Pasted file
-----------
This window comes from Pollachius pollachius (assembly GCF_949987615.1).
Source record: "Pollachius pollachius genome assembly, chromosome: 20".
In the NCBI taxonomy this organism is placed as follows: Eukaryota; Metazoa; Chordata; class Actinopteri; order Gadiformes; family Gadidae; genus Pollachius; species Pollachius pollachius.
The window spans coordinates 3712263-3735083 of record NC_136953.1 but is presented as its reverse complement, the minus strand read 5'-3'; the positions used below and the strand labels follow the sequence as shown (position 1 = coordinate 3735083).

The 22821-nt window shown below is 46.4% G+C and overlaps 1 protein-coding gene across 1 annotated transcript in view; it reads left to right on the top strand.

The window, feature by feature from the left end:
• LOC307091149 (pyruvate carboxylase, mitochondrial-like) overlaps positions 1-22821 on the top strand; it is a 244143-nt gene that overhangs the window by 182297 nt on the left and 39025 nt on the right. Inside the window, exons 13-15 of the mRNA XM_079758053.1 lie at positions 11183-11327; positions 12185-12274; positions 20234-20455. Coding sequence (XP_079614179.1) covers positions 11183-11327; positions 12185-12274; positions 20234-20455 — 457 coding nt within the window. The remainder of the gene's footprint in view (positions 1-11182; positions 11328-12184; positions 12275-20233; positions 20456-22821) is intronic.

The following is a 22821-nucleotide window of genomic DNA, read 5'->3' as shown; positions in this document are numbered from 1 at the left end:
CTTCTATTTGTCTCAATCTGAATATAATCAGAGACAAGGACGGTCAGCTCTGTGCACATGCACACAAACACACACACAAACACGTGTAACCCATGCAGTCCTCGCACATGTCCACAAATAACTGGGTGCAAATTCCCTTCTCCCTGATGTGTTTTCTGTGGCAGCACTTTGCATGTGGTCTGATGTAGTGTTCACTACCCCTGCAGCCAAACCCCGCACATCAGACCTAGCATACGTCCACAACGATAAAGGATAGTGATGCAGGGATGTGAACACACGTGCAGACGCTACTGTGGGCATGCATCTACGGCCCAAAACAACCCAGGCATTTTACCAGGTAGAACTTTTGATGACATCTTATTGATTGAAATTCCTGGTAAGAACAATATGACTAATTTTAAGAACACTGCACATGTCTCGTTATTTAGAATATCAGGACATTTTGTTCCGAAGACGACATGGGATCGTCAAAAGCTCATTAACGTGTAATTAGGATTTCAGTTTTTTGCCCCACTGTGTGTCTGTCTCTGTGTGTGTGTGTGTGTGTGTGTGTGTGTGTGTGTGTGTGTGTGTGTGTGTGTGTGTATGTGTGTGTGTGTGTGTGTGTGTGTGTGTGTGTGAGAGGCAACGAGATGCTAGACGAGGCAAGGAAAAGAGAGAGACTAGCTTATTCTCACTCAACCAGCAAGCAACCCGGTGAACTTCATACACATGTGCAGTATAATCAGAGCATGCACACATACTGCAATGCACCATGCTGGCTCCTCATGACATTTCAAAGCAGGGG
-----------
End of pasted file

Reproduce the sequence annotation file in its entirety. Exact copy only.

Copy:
This window comes from Pollachius pollachius (assembly GCF_949987615.1).
Source record: "Pollachius pollachius genome assembly, chromosome: 20".
In the NCBI taxonomy this organism is placed as follows: Eukaryota; Metazoa; Chordata; class Actinopteri; order Gadiformes; family Gadidae; genus Pollachius; species Pollachius pollachius.
The window spans coordinates 3712263-3735083 of record NC_136953.1 but is presented as its reverse complement, the minus strand read 5'-3'; the positions used below and the strand labels follow the sequence as shown (position 1 = coordinate 3735083).

The 22821-nt window shown below is 46.4% G+C and overlaps 1 protein-coding gene across 1 annotated transcript in view; it reads left to right on the top strand.

The window, feature by feature from the left end:
• LOC307091149 (pyruvate carboxylase, mitochondrial-like) overlaps positions 1-22821 on the top strand; it is a 244143-nt gene that overhangs the window by 182297 nt on the left and 39025 nt on the right. Inside the window, exons 13-15 of the mRNA XM_079758053.1 lie at positions 11183-11327; positions 12185-12274; positions 20234-20455. Coding sequence (XP_079614179.1) covers positions 11183-11327; positions 12185-12274; positions 20234-20455 — 457 coding nt within the window. The remainder of the gene's footprint in view (positions 1-11182; positions 11328-12184; positions 12275-20233; positions 20456-22821) is intronic.

The following is a 22821-nucleotide window of genomic DNA, read 5'->3' as shown; positions in this document are numbered from 1 at the left end:
CTTCTATTTGTCTCAATCTGAATATAATCAGAGACAAGGACGGTCAGCTCTGTGCACATGCACACAAACACACACACAAACACGTGTAACCCATGCAGTCCTCGCACATGTCCACAAATAACTGGGTGCAAATTCCCTTCTCCCTGATGTGTTTTCTGTGGCAGCACTTTGCATGTGGTCTGATGTAGTGTTCACTACCCCTGCAGCCAAACCCCGCACATCAGACCTAGCATACGTCCACAACGATAAAGGATAGTGATGCAGGGATGTGAACACACGTGCAGACGCTACTGTGGGCATGCATCTACGGCCCAAAACAACCCAGGCATTTTACCAGGTAGAACTTTTGATGACATCTTATTGATTGAAATTCCTGGTAAGAACAATATGACTAATTTTAAGAACACTGCACATGTCTCGTTATTTAGAATATCAGGACATTTTGTTCCGAAGACGACATGGGATCGTCAAAAGCTCATTAACGTGTAATTAGGATTTCAGTTTTTTGCCCCACTGTGTGTCTGTCTCTGTGTGTGTGTGTGTGTGTGTGTGTGTGTGTGTGTGTGTGTGTGTGTGTGTGTGTGTATGTGTGTGTGTGTGTGTGTGTGTGTGTGTGTGTGAGAGGCAACGAGATGCTAGACGAGGCAAGGAAAAGAGAGAGACTAGCTTATTCTCACTCAACCAGCAAGCAACCCGGTGAACTTCATACACATGTGCAGTATAATCAGAGCATGCACACATACTGCAATGCACCATGCTGGCTCCTCATGACATTTCAAAGCAGGGG